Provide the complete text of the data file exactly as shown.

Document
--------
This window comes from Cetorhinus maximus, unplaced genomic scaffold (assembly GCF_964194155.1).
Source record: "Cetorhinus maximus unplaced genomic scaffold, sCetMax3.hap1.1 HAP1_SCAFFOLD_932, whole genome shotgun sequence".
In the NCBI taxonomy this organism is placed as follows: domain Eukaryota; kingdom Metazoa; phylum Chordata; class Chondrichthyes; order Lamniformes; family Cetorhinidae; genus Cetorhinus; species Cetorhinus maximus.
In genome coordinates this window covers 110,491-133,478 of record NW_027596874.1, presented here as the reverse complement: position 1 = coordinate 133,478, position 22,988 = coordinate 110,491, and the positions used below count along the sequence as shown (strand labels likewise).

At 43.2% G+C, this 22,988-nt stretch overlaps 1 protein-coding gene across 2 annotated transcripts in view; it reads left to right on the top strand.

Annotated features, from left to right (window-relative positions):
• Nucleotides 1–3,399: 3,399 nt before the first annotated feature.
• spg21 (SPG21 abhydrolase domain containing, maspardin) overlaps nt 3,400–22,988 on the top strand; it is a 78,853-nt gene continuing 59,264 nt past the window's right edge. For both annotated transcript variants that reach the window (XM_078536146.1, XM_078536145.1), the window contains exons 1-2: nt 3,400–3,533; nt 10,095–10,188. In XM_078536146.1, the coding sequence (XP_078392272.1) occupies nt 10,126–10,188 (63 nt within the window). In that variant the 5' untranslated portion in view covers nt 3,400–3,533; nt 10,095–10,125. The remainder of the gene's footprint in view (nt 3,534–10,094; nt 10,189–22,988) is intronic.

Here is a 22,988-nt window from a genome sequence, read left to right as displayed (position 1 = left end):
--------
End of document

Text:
This window comes from Cetorhinus maximus, unplaced genomic scaffold (assembly GCF_964194155.1).
Source record: "Cetorhinus maximus unplaced genomic scaffold, sCetMax3.hap1.1 HAP1_SCAFFOLD_932, whole genome shotgun sequence".
In the NCBI taxonomy this organism is placed as follows: domain Eukaryota; kingdom Metazoa; phylum Chordata; class Chondrichthyes; order Lamniformes; family Cetorhinidae; genus Cetorhinus; species Cetorhinus maximus.
In genome coordinates this window covers 110,491-133,478 of record NW_027596874.1, presented here as the reverse complement: position 1 = coordinate 133,478, position 22,988 = coordinate 110,491, and the positions used below count along the sequence as shown (strand labels likewise).

At 43.2% G+C, this 22,988-nt stretch overlaps 1 protein-coding gene across 2 annotated transcripts in view; it reads left to right on the top strand.

Annotated features, from left to right (window-relative positions):
• Nucleotides 1–3,399: 3,399 nt before the first annotated feature.
• spg21 (SPG21 abhydrolase domain containing, maspardin) overlaps nt 3,400–22,988 on the top strand; it is a 78,853-nt gene continuing 59,264 nt past the window's right edge. For both annotated transcript variants that reach the window (XM_078536146.1, XM_078536145.1), the window contains exons 1-2: nt 3,400–3,533; nt 10,095–10,188. In XM_078536146.1, the coding sequence (XP_078392272.1) occupies nt 10,126–10,188 (63 nt within the window). In that variant the 5' untranslated portion in view covers nt 3,400–3,533; nt 10,095–10,125. The remainder of the gene's footprint in view (nt 3,534–10,094; nt 10,189–22,988) is intronic.

Here is a 22,988-nt window from a genome sequence, read left to right as displayed (position 1 = left end):